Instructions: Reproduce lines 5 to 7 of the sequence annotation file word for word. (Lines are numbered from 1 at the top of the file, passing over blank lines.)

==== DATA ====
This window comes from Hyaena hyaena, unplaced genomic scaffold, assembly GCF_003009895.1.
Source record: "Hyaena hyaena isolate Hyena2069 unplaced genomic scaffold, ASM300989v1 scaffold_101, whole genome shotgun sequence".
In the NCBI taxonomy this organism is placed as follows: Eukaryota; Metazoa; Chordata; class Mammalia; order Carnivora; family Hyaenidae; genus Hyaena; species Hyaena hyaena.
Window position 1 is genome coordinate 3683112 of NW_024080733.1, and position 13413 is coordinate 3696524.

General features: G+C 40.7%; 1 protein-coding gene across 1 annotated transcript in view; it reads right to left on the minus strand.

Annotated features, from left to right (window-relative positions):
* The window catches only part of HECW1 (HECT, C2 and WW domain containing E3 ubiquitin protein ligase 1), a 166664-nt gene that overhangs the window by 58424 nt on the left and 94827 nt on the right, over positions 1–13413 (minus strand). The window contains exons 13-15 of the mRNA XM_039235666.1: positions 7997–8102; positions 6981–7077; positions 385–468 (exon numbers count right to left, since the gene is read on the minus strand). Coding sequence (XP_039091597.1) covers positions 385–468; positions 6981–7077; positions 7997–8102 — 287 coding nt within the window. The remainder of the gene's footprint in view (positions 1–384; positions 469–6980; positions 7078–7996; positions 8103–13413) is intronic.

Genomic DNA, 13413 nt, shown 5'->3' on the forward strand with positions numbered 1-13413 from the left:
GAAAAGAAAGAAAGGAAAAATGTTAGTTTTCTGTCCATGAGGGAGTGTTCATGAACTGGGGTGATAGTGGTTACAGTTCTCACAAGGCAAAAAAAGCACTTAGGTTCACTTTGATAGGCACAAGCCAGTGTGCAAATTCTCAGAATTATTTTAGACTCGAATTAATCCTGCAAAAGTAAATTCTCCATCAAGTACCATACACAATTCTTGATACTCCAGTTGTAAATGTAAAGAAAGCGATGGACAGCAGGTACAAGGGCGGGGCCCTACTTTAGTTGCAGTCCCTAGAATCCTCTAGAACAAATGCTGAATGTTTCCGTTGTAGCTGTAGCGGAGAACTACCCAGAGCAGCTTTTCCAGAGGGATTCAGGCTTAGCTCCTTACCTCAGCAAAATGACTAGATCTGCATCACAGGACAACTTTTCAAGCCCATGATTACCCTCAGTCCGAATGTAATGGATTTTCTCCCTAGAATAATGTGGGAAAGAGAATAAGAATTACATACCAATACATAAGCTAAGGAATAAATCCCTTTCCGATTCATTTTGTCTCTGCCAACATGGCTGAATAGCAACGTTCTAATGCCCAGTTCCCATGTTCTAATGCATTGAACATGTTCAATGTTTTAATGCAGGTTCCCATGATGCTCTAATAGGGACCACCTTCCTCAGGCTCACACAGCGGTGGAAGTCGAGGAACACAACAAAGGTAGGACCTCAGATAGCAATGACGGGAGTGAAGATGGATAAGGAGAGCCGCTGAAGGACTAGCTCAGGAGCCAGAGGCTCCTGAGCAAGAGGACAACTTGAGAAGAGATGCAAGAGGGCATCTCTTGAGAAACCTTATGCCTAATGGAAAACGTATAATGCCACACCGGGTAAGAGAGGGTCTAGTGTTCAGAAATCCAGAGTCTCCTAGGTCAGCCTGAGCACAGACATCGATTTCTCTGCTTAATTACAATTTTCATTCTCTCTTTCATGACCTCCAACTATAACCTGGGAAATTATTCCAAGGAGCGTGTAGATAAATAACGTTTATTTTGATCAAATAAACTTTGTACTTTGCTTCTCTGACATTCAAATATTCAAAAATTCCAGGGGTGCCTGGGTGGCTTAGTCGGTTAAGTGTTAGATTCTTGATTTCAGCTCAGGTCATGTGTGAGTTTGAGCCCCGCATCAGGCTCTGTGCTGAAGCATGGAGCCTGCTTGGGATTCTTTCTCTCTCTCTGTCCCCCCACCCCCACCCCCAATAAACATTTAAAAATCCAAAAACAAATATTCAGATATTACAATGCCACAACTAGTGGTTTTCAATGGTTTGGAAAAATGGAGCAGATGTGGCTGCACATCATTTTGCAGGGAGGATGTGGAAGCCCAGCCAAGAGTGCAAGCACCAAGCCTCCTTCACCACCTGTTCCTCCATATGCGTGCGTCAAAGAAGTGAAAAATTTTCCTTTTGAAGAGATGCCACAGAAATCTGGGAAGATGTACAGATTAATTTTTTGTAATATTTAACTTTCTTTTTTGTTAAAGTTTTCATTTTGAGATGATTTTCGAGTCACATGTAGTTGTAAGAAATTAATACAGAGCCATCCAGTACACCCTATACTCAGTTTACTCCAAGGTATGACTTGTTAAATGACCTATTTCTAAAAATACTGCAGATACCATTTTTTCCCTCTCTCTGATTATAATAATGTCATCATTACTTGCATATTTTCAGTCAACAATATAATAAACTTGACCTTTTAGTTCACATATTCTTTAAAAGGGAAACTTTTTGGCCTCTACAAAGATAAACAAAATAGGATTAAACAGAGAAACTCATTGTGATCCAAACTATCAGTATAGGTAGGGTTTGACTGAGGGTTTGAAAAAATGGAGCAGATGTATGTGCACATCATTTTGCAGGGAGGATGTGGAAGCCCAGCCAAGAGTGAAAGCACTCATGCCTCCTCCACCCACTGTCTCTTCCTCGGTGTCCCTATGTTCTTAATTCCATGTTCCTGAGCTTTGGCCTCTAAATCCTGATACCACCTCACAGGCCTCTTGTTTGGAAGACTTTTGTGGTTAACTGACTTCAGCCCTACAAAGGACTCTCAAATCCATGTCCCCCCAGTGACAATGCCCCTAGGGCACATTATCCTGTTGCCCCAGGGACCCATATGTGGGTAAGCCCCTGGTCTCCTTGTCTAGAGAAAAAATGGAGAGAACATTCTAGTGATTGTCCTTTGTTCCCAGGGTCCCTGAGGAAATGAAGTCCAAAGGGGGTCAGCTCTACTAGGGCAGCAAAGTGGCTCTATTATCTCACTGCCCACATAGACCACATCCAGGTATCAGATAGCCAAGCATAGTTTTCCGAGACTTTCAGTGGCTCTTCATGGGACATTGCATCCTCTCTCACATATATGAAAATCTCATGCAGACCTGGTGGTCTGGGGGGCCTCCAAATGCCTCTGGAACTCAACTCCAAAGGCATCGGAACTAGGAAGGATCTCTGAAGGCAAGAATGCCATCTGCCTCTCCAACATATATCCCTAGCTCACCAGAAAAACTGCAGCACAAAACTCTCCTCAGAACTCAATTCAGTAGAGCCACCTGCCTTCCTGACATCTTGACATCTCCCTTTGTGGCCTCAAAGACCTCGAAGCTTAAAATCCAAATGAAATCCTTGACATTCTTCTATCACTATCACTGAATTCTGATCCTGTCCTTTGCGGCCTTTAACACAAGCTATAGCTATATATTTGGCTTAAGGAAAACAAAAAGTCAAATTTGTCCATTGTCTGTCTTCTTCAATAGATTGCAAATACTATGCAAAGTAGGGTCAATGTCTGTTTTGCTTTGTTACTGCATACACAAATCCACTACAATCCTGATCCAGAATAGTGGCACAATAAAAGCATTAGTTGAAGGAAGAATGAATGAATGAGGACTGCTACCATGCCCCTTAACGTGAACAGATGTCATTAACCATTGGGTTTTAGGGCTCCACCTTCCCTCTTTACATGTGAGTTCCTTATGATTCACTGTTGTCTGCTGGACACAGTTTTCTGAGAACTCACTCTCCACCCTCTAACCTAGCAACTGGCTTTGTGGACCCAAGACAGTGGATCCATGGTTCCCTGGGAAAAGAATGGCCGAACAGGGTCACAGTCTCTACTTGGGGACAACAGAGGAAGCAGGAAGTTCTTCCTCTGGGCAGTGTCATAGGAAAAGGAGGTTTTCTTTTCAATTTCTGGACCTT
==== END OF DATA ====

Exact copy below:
General features: G+C 40.7%; 1 protein-coding gene across 1 annotated transcript in view; it reads right to left on the minus strand.

Annotated features, from left to right (window-relative positions):
* The window catches only part of HECW1 (HECT, C2 and WW domain containing E3 ubiquitin protein ligase 1), a 166664-nt gene that overhangs the window by 58424 nt on the left and 94827 nt on the right, over positions 1–13413 (minus strand). The window contains exons 13-15 of the mRNA XM_039235666.1: positions 7997–8102; positions 6981–7077; positions 385–468 (exon numbers count right to left, since the gene is read on the minus strand). Coding sequence (XP_039091597.1) covers positions 385–468; positions 6981–7077; positions 7997–8102 — 287 coding nt within the window. The remainder of the gene's footprint in view (positions 1–384; positions 469–6980; positions 7078–7996; positions 8103–13413) is intronic.